I’m making a large oil painting and want to use a violet hue to flood the background. I usually paint with cobalt violet and Dioxazine purple, both of which are frustratingly transparent and require several layers of application.

What are my best options for a cool violet hue for a consistent, non-blotchy background? Willing to consider acrylic or other non-oil media for this as it won’t be mixed with anything or engage with the foreground in any way.

  • The opacity is usually indicated on the paint tube as a symbol, as shown in this answer and this answer. Using fully opaque paint for your background should only require a single coat. If that doesn't solve your problem, please leave a comment or edit your question to clarify the problem.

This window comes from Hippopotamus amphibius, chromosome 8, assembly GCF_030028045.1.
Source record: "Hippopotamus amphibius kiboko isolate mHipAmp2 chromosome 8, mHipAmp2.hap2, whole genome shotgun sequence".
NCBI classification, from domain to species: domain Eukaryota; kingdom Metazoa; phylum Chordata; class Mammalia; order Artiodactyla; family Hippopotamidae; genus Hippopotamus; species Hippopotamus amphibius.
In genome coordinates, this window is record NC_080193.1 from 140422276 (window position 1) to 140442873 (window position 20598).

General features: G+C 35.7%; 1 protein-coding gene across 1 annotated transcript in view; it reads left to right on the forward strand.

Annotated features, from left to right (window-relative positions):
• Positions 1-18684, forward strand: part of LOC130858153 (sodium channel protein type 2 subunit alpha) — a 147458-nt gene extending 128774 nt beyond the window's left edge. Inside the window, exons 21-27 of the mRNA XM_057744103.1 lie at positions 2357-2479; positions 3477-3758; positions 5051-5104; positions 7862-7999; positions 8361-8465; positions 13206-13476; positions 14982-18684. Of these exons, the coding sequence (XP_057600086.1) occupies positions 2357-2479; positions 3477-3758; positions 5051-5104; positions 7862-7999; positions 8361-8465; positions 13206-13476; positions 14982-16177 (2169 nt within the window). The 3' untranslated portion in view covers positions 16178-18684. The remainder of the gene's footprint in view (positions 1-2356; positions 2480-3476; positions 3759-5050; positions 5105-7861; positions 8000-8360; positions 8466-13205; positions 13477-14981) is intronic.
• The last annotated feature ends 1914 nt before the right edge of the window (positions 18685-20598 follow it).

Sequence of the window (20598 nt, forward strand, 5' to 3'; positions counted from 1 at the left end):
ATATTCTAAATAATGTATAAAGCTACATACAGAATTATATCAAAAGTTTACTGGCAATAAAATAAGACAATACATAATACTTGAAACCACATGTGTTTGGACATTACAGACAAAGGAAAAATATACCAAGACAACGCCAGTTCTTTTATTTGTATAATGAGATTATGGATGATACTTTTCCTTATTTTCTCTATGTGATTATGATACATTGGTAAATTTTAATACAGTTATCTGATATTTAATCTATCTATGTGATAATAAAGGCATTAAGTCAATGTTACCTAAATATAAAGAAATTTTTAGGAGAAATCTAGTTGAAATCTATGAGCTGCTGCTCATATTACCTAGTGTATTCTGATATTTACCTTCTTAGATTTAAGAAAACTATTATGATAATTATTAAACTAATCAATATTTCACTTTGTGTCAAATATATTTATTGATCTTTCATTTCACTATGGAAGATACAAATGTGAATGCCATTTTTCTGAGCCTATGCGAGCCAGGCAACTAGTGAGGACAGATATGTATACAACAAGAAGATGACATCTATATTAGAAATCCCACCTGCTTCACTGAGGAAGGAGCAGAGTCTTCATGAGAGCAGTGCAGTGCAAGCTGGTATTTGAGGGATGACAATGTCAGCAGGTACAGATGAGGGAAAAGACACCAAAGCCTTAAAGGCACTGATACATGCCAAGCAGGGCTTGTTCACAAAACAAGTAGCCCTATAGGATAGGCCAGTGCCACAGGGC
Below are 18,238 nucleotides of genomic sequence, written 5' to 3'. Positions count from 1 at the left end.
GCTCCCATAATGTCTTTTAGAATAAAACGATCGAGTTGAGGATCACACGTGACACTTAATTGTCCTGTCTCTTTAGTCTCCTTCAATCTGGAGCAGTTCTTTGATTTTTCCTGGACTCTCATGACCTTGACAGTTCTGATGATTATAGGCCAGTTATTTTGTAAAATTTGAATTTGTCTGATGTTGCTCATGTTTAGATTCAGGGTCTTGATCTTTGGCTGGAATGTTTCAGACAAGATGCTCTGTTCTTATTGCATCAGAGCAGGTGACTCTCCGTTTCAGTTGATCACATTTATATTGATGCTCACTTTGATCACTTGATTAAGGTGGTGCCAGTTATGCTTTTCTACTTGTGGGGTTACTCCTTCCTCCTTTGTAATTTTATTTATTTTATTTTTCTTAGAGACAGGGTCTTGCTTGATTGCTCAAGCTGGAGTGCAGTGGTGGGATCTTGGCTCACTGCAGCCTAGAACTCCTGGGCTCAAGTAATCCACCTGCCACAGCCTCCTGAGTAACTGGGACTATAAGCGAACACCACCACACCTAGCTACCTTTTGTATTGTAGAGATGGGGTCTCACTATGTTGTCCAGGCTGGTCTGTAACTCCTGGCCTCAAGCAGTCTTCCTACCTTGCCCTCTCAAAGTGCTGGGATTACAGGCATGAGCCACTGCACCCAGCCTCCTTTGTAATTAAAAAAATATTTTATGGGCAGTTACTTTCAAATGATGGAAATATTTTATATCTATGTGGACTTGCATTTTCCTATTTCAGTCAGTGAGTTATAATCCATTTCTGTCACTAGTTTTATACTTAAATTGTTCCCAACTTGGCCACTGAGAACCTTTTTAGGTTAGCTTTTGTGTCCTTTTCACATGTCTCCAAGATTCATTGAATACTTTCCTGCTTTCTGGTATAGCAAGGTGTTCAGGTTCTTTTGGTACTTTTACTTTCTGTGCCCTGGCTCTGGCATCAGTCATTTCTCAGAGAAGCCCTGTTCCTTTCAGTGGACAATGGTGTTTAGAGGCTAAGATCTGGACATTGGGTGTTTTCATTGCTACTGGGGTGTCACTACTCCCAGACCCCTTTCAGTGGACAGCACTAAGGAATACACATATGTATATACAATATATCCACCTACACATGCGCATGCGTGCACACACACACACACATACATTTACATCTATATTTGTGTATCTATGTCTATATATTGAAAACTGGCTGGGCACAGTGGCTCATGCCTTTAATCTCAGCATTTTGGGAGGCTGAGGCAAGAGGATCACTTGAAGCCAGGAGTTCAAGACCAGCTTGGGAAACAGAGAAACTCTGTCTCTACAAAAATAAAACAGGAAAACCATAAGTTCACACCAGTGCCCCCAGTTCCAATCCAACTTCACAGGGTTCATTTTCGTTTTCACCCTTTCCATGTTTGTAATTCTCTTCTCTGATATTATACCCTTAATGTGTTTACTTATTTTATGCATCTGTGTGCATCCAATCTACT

– Elmy
    Jun 20, 2023 at 5:32

1 Answer 1


You could use black gesso or other dark pigments mixed into the ground. Then the transparency of your violet/purple paints will not be trying to overcome a white background, requiring less pigment.

If that is not an option then mixing (more opaque) primary colors to get the purple you want is an option. Just make sure the tone (lightness) of the red and blue pigments are close (lighten the darker of the two with white) and that you match cool with cool and warm with warm to avoid muddiness. This gives you the advantage of more control and variety in the final color as well.

edit: Are you mixing the Dioxazine purple with titanium white to get your tone or using straight up and relying on its transparency to the white ground to get the tint you want? It should be strong enough to make a good tinted body color and that should give you the cover you are looking for. ie. you may just be using your paints too thin to get any body color from them.

You must log in to answer this question.

Not the answer you're looking for? Browse other questions tagged .